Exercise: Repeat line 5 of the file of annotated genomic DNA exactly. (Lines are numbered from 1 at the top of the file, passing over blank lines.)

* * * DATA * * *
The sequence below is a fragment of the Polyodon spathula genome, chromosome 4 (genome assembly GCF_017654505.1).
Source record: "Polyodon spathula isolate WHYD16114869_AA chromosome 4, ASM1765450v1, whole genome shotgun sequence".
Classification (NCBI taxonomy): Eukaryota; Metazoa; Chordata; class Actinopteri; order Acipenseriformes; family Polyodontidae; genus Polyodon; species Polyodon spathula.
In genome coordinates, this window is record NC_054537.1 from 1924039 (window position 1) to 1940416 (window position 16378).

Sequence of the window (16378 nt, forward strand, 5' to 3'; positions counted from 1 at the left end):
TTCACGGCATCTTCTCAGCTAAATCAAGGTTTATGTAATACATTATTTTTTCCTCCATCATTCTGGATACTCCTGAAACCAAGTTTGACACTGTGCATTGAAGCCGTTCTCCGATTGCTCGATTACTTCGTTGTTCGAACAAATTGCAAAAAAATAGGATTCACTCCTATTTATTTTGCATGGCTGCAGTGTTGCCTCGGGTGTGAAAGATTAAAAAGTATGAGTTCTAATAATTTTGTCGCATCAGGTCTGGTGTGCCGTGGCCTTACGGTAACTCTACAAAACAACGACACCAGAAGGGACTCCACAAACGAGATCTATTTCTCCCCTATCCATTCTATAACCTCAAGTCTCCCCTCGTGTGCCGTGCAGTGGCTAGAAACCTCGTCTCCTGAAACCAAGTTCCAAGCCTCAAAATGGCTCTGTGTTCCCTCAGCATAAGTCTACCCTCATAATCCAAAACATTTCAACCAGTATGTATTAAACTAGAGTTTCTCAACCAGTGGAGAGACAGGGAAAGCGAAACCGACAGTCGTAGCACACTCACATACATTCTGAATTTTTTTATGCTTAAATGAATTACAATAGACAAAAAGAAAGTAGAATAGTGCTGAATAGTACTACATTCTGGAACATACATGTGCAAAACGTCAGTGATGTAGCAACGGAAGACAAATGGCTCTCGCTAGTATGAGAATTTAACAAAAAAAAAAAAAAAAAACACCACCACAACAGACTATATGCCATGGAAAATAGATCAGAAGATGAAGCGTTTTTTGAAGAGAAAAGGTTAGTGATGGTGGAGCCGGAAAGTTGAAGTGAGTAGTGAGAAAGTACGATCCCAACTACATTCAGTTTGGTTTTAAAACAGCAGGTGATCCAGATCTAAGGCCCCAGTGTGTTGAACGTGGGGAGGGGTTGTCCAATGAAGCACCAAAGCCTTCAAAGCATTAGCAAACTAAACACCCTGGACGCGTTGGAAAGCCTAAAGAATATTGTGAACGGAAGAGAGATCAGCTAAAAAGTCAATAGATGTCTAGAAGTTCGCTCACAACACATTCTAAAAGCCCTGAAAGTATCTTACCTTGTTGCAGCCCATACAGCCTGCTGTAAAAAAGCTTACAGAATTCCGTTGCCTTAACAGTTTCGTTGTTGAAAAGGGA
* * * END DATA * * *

Sequence of the window (16378 nt, forward strand, 5' to 3'; positions counted from 1 at the left end):